And basically this is simply not something I would have bothered to think about before Bean.

I mean, often during dating or marriage-without-kids, there are very specific efforts to do things sans spouse, to Have Your Own Life, whatever that means. There are repeated articles in all the right magazines assuring us that, as independent modern feministic women of power, we have a right and obligation to pursue individual interests outside of our primary relationship (and we must be comfortable with our partners doing the same, but not too much, in case that means he doesn't love us enough or is having an affair or some such rot.) And, to be honest, having My Own Life really fell by the wayside long before Bean came along, and I've been stumbling in my efforts to get a hobby (any hobby!) because, again, all the right magazines tell me that's what healthy mommies do. Before becoming a mother, I wouldn't have considered, "Ooh, should I ask Suzie to the mall, since this is weekend time to spend with Bobby?" but now I find myself wondering, "Hmm, should I ask Suzie to the mall, since this is weekend time to enjoy Bobby Jr. with Bobby's help?"

Maybe I'm just projecting my values onto my friends? We did have that arid time in our early marriage when weekends were meaningless, and moving to the PVC was just a gift of this absolute luxury of time with each other. And during that arid time the whole reason we were working so much was to make enough money for ends-meeting, not anything extra, so hobbies really didn't mean anything. And again, moving to the PVC has been a gift of the luxury to actually buy the stuff you need to have a hobby. So maybe I'm just assuming thought processes for my friends that don't really exist.

But I also think it's pretty universal that caring for children is easier in teams, and given the reality of at least one, if not both, parents working outside the home, that teamliness doesn't generally get to happen in a concentrated fashion during the week. So I don't think my projecting is entirely baseless. Anyway, this is just another thought process that didn't run through my little mind before babies, and it's been interesting to notice the pattern. I don't think it's becoming a problem yet, but I realize it could lead to being a bit isolated if I let it get out of balance. Also, everything is about to change after Sprout arrives. PB's schedule will totally change from the crazy-super-packed-extravaganza-of-crazy-super-packedness it is now, as he becomes a SAHD again. And we'll have two babies to chase around, while wondering what this mythical "free time" is and whether we'll ever experience it again.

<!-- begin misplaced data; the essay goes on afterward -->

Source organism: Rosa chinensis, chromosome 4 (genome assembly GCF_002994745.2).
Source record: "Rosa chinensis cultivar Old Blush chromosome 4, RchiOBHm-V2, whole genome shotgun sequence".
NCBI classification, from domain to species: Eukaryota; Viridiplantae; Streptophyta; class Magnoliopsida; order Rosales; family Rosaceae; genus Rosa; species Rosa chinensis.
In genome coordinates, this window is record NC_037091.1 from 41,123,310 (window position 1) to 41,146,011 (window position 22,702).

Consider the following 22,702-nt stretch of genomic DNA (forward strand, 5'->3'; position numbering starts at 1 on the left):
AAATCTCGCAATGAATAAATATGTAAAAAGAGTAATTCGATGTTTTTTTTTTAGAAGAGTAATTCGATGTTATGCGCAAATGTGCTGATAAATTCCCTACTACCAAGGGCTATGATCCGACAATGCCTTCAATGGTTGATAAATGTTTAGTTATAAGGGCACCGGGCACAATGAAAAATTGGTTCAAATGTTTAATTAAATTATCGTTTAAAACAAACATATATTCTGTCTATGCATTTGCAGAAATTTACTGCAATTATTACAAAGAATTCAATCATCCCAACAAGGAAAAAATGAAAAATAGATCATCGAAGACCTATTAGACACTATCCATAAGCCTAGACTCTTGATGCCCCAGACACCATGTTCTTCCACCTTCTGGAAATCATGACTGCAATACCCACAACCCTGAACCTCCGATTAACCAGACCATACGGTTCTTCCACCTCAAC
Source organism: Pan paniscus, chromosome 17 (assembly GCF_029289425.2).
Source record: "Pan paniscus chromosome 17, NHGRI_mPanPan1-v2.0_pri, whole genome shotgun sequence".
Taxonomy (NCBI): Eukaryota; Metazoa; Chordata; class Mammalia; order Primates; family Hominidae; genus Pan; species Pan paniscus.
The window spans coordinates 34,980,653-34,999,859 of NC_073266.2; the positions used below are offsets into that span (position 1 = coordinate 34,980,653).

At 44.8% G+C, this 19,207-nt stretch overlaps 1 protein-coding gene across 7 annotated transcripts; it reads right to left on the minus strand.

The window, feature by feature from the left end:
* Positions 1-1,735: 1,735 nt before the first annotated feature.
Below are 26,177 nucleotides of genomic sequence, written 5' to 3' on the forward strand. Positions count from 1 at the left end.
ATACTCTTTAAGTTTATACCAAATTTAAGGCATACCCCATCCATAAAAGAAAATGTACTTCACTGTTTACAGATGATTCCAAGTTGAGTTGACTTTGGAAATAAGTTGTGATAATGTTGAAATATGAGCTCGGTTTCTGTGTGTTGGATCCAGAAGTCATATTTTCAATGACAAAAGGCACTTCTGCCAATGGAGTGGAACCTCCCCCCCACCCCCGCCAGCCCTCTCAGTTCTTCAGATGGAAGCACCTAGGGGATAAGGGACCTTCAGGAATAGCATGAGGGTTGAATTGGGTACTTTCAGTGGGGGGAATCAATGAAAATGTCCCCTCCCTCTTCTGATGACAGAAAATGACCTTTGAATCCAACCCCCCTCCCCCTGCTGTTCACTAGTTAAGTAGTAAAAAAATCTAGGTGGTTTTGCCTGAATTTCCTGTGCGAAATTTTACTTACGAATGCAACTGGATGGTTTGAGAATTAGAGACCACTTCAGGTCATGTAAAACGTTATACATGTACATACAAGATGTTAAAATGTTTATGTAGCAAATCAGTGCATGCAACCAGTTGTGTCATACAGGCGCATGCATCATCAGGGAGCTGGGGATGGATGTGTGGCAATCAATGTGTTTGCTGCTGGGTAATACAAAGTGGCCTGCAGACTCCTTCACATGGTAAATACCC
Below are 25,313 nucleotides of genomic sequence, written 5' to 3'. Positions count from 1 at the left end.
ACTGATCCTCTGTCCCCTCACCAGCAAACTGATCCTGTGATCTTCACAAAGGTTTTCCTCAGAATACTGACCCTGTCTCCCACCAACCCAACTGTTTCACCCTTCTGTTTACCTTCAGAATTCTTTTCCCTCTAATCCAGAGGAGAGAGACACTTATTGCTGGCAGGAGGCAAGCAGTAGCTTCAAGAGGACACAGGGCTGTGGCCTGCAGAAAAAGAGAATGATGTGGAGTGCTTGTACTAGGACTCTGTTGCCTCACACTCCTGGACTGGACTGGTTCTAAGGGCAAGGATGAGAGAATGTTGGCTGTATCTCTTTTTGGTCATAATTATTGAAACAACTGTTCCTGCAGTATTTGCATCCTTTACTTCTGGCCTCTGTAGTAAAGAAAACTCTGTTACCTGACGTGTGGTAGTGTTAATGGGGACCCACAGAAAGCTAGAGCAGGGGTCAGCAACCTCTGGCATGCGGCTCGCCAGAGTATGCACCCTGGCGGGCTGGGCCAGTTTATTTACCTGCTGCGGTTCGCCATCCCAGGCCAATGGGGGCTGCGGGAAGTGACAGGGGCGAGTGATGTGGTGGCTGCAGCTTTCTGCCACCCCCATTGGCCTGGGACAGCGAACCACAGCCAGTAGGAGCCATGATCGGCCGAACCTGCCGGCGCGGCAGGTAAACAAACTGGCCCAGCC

Thursday, November 4, 2010

Mama Bean is fantastically horrible at sharing

Papa Bean says I should have failed kindergarten. I blame being the youngest, and being spoiled, and being a princess. He's the oldest, he learned to share from 20 months of age, and never stopped. He is the perfect person for selfish little me to be married to, not because he's taught me to share better, only because he's already good at putting up with it. haha.

Actually I think he has made me a better sharer.

Is that a word?

Here's a Halloween story about how good at sharing I am. We didn't give out candy this year, because we've had so few kids the past few years, it just didn't seem worth it. But we did buy candy - the next day, half price :) That's just how we roll. I bought 125 pieces of Hershey's candy (Reese's PB cups, O'Henry, and Reese's Pieces) 125 pieces of Cadbury candy (Wunderbar, Caramilk, Crunchie, and Crispy Crunch) and a dozen minipacks of Swedish berries. I'd been craving them. (Oooh, and we got an extra two packs!) Then I came home and dumped the candy into a bucket, and divided it equally into two boxes. As in, one caramilk for you, one caramilk for me, one o'henry for you, one o'henry for me, etc. So that each of us got exactly the same number of each chocolate bar. Because I am the best sharer in. the. world.